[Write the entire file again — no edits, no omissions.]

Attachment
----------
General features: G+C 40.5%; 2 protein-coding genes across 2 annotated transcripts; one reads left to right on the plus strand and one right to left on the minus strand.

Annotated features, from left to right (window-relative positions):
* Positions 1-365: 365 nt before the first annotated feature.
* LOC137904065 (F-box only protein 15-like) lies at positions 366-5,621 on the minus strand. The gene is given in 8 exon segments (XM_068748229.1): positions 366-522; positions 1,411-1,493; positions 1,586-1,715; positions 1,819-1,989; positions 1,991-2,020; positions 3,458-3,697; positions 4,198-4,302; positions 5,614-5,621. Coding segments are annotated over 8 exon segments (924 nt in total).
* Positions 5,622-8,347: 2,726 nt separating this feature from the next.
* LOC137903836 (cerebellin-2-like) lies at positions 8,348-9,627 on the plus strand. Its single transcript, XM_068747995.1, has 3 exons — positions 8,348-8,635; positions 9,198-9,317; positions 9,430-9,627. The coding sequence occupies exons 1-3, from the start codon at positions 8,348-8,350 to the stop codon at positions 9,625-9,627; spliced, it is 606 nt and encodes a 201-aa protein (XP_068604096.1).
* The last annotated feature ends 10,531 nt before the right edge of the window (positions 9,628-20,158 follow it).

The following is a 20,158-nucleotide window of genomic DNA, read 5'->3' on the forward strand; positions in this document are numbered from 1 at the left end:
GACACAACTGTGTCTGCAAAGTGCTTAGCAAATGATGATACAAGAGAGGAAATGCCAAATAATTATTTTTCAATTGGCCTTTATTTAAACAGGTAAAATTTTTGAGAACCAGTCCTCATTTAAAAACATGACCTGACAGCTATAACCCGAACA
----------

General features: G+C 40.5%; 2 protein-coding genes across 2 annotated transcripts; one reads left to right on the plus strand and one right to left on the minus strand.

Annotated features, from left to right (window-relative positions):
* Positions 1-365: 365 nt before the first annotated feature.
* LOC137904065 (F-box only protein 15-like) lies at positions 366-5,621 on the minus strand. The gene is given in 8 exon segments (XM_068748229.1): positions 366-522; positions 1,411-1,493; positions 1,586-1,715; positions 1,819-1,989; positions 1,991-2,020; positions 3,458-3,697; positions 4,198-4,302; positions 5,614-5,621. Coding segments are annotated over 8 exon segments (924 nt in total).
* Positions 5,622-8,347: 2,726 nt separating this feature from the next.
* LOC137903836 (cerebellin-2-like) lies at positions 8,348-9,627 on the plus strand. Its single transcript, XM_068747995.1, has 3 exons — positions 8,348-8,635; positions 9,198-9,317; positions 9,430-9,627. The coding sequence occupies exons 1-3, from the start codon at positions 8,348-8,350 to the stop codon at positions 9,625-9,627; spliced, it is 606 nt and encodes a 201-aa protein (XP_068604096.1).
* The last annotated feature ends 10,531 nt before the right edge of the window (positions 9,628-20,158 follow it).

The following is a 20,158-nucleotide window of genomic DNA, read 5'->3' on the forward strand; positions in this document are numbered from 1 at the left end:
GACACAACTGTGTCTGCAAAGTGCTTAGCAAATGATGATACAAGAGAGGAAATGCCAAATAATTATTTTTCAATTGGCCTTTATTTAAACAGGTAAAATTTTTGAGAACCAGTCCTCATTTAAAAACATGACCTGACAGCTATAACCCGAACA